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The Church of the Holy Sepulchre

Where was Jesus buried? Part 2

The Church of the Holy Sepulchre is located in the busy Christian Quarter within the walls of the Old city of Jerusalem. Behind the Church’s claim to be built over top of the crucifixion site of Jesus (Golgotha/Calvary) and his rock-cut tomb is a couple thousand years of Christian history. Against it seems to be its location within the walls of the Old City and, perhaps, its millennia of Christian veneration that has led to a mishmash of confusing architecture.

To the problem of its location, it is known from the records of Josephus (Flavius Josephus, 1st century Roman historian) that during the time of Christ this area was outside of the city walls, but shortly after was incorporated into the city by Herod Agrippa’s so-called “Third wall” (41-44AD). Archaeological excavations conducted in the 1960s have demonstrated that the church area, long before Agrippa or the New Testament, back in the time of the kings of Judah (8th-7th centuries BC) was once a limestone quarry. This quarry was then repurposed as a cemetery (4 tombs have been discovered) in the first century BC, before being incorporated into the city proper by Agrippa.

In AD 135 Roman Emperor Hadrian supressed a large Jewish rebellion, expelled Jews from Jerusalem, renamed Jerusalem (to Aelia Capitolina) and all of Judea for that matter (to Palestina). Over the quarry-turned cemetery-turned city, he built a huge, raised platform filled in with dirt, and a temple dedicated to Venus (aka. Aphrodite). The area was completely and thoroughly covered.

The story of the Church of the Holy Sepulchre picks up again in the fourth century AD with the mother of Christian Emperor Constantine, Helena. During her pilgrimage to Jerusalem Christians living there showed her the site, identifying it as the location of Golgotha and the tomb Christ had been laid it. The area was promptly cleared of any remains of Hadrian’s temple, and a few hundred years after its burial the quarry turned graveyard was unearthed. Constantine built a rotunda around the tomb Christians identified as Jesus’, and a basilica where Christians could worship and pray.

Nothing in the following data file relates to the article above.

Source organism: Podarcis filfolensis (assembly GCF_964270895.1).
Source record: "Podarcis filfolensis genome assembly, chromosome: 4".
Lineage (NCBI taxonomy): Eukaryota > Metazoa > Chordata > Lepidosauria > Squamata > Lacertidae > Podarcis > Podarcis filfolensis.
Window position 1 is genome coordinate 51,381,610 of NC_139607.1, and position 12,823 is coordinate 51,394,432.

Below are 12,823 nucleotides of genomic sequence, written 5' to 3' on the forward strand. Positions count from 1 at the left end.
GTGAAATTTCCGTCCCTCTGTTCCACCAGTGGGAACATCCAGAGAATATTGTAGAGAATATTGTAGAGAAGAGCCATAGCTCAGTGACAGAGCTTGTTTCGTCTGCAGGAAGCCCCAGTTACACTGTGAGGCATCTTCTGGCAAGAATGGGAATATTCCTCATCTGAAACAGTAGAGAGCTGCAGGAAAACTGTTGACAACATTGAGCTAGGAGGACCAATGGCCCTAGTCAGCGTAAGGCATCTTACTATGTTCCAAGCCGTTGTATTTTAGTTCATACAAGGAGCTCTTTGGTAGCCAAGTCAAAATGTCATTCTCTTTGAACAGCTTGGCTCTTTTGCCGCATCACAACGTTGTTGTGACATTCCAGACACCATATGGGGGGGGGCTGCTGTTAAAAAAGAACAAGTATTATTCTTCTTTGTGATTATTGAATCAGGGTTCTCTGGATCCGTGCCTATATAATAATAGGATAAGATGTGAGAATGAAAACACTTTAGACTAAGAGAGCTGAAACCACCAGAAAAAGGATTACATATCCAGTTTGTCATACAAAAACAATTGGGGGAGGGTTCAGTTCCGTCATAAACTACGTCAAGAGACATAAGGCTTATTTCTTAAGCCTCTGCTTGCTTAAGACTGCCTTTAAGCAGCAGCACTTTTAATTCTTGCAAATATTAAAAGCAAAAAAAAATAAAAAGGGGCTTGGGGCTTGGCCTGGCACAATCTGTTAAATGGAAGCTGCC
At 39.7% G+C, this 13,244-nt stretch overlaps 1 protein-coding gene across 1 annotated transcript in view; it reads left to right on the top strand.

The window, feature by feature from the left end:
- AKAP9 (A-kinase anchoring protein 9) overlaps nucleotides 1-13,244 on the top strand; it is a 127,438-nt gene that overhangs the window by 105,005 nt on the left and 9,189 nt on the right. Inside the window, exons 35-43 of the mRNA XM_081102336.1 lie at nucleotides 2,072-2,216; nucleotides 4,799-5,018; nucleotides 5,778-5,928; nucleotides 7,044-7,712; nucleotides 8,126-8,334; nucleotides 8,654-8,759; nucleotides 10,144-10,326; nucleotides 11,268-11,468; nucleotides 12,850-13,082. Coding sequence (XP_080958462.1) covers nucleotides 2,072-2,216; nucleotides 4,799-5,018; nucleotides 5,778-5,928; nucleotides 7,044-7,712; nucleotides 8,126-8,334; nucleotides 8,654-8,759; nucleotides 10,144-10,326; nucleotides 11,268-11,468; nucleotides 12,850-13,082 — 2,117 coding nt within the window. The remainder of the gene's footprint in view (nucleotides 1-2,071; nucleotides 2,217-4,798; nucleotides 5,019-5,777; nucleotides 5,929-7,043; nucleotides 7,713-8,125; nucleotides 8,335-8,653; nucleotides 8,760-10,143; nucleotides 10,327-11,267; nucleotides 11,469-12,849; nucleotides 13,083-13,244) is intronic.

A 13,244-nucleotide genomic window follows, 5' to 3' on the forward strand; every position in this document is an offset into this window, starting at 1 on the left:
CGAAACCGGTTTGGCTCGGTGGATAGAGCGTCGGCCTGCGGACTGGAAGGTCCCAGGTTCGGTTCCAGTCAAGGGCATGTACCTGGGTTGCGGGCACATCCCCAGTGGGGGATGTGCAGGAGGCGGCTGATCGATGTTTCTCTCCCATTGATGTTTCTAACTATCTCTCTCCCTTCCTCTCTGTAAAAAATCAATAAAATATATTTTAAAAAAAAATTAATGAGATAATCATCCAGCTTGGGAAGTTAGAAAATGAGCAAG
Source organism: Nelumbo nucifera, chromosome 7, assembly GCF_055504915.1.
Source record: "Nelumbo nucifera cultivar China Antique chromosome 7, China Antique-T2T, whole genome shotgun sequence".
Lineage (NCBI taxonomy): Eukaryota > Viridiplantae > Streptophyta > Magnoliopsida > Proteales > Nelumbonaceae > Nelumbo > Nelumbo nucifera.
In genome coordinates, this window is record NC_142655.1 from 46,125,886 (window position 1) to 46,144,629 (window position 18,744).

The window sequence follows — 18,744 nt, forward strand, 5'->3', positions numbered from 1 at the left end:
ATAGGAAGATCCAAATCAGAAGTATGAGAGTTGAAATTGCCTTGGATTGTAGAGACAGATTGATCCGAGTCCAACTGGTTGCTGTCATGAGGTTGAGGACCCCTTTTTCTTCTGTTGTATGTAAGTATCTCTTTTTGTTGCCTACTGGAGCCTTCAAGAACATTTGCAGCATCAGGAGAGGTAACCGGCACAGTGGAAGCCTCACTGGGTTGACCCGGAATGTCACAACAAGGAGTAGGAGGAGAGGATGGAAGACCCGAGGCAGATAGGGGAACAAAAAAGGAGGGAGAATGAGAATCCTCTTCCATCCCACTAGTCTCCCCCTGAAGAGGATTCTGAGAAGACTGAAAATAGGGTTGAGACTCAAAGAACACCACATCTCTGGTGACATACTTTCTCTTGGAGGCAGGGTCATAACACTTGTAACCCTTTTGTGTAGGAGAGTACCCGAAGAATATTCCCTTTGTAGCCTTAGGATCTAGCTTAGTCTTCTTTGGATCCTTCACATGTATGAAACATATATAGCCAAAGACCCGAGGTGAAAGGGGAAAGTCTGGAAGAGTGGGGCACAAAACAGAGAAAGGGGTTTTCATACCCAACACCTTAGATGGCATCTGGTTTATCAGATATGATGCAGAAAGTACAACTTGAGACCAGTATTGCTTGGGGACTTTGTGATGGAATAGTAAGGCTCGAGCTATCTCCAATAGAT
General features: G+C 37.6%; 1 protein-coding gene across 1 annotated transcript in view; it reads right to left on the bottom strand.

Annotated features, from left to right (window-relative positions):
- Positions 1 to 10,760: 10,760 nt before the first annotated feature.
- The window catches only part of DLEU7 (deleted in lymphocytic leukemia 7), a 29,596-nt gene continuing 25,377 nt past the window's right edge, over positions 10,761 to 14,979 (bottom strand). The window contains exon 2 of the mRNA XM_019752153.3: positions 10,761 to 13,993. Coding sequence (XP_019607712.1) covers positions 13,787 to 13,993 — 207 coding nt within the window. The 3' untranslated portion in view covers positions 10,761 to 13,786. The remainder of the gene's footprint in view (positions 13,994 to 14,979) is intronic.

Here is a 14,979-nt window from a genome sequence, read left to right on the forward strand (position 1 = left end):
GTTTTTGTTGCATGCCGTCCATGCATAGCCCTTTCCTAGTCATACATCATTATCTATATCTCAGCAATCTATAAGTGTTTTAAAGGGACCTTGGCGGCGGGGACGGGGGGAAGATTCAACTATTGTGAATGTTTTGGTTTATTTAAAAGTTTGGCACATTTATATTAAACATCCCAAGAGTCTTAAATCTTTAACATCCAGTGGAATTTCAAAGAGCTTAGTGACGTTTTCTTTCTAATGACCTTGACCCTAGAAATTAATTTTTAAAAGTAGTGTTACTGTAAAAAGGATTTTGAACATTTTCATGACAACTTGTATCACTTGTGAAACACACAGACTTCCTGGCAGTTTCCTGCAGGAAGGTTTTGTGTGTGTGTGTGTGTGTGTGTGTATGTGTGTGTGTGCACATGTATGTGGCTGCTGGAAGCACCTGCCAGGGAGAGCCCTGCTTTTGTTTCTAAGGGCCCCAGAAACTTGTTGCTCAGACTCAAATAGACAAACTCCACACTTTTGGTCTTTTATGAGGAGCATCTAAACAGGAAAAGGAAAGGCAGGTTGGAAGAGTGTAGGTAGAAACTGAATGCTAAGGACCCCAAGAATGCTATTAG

Since the fourth century there have been many upgrades, switches of power, a few fires and restoration projects to get us to where we are today, nearly two thousand years later. But the truly intriguing prospect of the Holy Sepulchre that makes it stand out among other sites, is that the Christians living in Jerusalem had a preserved tradition of where Golgotha and Christ’s tomb was. The Christian church had lasted in Jerusalem all that time without interrupted leadership. Two hundred years after the site had been buried by Hadrian, they successfully predicted a first century graveyard would be under the pagan temple. Was it a lucky guess? Even in their day the location would have seemed an unlikely spot – it was inside their current-day walls and underneath a manmade platform that held a temple of Venus.

It, of course, can’t be proven archaeologically that the venerated tomb of Christ actually was the tomb Joseph of Arimathea gave to the Lord, but the place fits and the early Christian tradition is impressive.

Corie Bobechko is a daily co-host, speaker, and writer of Bible Discovery. She also hosts a YouTube channel that shows how history and archaeology prove the Bible. Her heart for seekers and skeptics has led her to seek truth and share it with others. Corie also has a Bachelor of Theology from Canada Christian College.

• Bryan Windle, “Tomb of Jesus Uncovered for First Time in Centuries”. Associated for Biblical Research. Published on November 04, 2016.
• Barkay, Gabriel. “The Garden Tomb: Was Jesus Buried Here?” Biblical Archaeology Review 12.2 (1986): 40–53, 56–57.
• Murphy-O’Connor, Jerome. “The Garden Tomb and the Misfortunes of an Inscription,” Biblical Archaeology Review 12.2 (1986): 54–55.
• Bahat, Dan. “Does the Holy Sepulchre Church Mark the Burial of Jesus?” Biblical Archaeology Review 12.3 (1986): 26–45.
• Ross, J.-P. B. “The Evolution of a Church—Jerusalem’s Holy Sepulchre,” Biblical Archaeology Review 2.3 (1976): 3–8, 11.

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